I’m really old. And that means I get hurt most of the time. But because I’ve made the sage decision not to have any kids, I’ve been able to invest their college money in a high-quality standing desk and chair. Nonetheless, having spent endless hours trying to decide which gun to remove means I still get back pain sometimes. Over the years I’ve been working with a personal trainer (thanks again, childlessness) who swears by massage guns to loosen tense and knotty muscles.
You’ve probably seen these things, which look like meme weapons that no one uses in arena shooters, run by fitness influencers on the ‘gram. You’ve probably also wondered, quite reasonably, why I take a handheld pneumatic hammer and literally apply it to my body. I felt the same way the first time I did the experiment on myself, and I immediately had to ask “Are my pupils vibrating in their pockets?” Which actually turned out to be: “BrrRrrrrrrrrrEeyyeZzzzz?”
The answer, I was assured, is yes. And honestly, in the meantime I’ve fallen in love with the vibrating kiss of the massage gun at the end of my pretty middle-aged workout routine. The technology has also gotten pretty cool, if not so cheap, over the past two years. These days I like to have one hand of mine to blast the ol’ trap after a long day of pushing the mouse around. So far, the science surrounding the benefits of being boosted by the Fisher Price power tool appears to be still developing,
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read aroundVibration-based therapy is very well understood, but the benefits of a more percussive approach are still being researched and debated. From what I’ve read so far, part of the theory is that by creating a unique sensation in a target area, your brain focuses on that experience, which enables it to relieve existing stress. What I can say is that 1) initially skeptical now I really like the experience and treat it as a treatment whenever my back hurts. 2) I don’t think a few light whispers will have a transformative effect in terms of turning you into an elite athlete.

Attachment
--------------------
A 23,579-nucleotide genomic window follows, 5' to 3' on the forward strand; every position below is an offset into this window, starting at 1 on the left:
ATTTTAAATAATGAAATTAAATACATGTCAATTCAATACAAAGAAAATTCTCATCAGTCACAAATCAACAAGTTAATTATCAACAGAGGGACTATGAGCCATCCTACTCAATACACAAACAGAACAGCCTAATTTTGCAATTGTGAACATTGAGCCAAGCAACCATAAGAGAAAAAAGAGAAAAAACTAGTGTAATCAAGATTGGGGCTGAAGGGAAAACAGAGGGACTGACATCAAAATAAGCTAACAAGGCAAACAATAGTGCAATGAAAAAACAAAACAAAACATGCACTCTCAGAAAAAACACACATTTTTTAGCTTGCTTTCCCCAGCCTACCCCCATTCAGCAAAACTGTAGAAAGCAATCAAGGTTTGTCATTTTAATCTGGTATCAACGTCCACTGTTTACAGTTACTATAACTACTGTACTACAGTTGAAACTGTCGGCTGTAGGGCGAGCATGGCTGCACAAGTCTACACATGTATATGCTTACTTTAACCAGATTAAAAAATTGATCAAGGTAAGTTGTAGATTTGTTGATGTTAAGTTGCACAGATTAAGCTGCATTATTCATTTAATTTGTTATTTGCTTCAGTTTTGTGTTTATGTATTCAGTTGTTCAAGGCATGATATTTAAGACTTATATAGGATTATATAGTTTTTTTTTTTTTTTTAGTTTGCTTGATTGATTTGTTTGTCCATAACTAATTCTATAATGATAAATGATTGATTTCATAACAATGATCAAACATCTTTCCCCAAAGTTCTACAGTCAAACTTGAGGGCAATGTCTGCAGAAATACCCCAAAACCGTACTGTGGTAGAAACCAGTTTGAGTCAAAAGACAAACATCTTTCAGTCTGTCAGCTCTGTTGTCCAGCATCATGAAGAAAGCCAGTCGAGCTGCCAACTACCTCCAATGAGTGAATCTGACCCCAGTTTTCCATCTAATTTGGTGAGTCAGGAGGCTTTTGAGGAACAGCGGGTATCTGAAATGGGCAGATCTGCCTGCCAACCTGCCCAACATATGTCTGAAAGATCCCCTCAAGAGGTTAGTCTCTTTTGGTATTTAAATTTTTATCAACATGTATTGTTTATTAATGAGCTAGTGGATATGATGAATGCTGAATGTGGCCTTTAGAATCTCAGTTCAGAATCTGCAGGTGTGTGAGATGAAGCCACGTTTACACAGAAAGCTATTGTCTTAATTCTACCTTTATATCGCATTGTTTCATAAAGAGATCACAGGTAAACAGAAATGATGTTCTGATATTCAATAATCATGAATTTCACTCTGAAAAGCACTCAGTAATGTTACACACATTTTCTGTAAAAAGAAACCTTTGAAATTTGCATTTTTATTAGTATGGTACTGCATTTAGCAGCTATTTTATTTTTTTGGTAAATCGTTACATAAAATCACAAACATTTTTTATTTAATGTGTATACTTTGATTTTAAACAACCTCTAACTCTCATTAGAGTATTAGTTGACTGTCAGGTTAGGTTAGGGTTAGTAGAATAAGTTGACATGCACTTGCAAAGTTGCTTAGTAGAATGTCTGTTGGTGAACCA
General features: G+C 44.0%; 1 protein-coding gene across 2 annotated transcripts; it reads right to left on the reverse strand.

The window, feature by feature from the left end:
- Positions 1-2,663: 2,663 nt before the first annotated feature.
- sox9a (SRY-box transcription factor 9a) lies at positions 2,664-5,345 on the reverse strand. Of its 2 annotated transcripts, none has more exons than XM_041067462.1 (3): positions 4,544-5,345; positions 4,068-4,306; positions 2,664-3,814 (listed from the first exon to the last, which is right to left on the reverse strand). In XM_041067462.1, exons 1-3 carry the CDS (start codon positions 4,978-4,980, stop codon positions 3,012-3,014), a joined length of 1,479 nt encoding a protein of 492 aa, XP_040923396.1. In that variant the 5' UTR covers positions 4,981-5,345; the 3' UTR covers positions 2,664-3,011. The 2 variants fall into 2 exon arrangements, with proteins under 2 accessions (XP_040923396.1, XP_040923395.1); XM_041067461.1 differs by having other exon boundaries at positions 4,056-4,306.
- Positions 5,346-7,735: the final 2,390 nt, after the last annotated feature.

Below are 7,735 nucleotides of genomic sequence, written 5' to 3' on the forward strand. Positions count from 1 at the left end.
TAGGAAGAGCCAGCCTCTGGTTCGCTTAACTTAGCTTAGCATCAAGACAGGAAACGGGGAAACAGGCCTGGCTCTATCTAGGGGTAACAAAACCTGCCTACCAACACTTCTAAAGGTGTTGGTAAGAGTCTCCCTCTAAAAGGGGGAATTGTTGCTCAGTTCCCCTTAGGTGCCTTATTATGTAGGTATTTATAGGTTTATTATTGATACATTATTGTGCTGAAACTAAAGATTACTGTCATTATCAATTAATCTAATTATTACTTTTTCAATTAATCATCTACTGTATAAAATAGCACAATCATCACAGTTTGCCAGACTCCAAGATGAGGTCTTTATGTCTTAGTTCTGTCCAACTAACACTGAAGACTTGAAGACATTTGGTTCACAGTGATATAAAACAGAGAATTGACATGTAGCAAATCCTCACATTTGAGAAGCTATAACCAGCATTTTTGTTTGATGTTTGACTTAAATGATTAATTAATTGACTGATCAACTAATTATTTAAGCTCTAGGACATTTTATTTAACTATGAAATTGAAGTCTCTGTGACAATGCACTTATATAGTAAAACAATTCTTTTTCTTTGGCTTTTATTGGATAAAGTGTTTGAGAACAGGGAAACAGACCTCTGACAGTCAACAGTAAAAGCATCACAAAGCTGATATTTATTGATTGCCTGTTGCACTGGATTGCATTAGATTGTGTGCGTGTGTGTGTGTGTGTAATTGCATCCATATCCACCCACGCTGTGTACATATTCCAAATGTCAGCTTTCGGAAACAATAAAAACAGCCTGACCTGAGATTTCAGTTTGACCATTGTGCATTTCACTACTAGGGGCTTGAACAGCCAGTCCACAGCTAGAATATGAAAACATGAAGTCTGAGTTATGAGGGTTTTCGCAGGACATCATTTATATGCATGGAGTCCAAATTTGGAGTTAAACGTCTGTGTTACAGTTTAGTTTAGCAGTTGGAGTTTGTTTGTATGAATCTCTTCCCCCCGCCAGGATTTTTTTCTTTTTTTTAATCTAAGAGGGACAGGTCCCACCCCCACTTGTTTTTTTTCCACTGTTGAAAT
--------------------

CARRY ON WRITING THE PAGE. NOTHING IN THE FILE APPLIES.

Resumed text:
If you want to feel like delightfully kneaded pizza dough with me, there are deals to be found on two of the most well-known brands (both I’ve used quite a bit). My trainer always expressed a strong preference for the Hypervolt. The entry-level Go is 20% off right now, and $160 is its lowest price on Amazon.
$199 $159 on Amazon (Save $250)
HyperVolt Go, as the name suggests, is designed to be used on the move. At 1.5lbs it can easily be thrown in a rucksack with your gaming laptop. Next thing you know, LAN parties are just too sexy. I mean athletic.
If you’re really committed to the self-tendering life, there’s 25% off at Theragun Elite for $299. The only other time it was that low was last Black Friday. This triangular-shaped handle makes it easy to hit difficult spots like your scapula that the Hypervolt Go can struggle with.
Theragun Elite (4th Gen) |
$399 $299 on Amazon (Save $100)
This is a good price on a more serious massage gun. It’s quieter by comparison, if you’re worried about annoying fellow gym-goers (or more likely to scare the cat), and comes with the HyperVolt’s two-in-five attachments. Honestly, this is what I would go for.
If you’re still not sold on gunning yourself up in the name of looser glutes, there are certainly other options. On the cheap end of the spectrum, a basic foam roller will do wonders for you myofascial release, I’m not going to lie though: Rolling is exhausting, and less enjoyable for me than going over a gun. Or, if money is no object, you might consider a gaming chair that includes masseurs, which obviously sounds awesome, but our George was tested in May with this $900 one.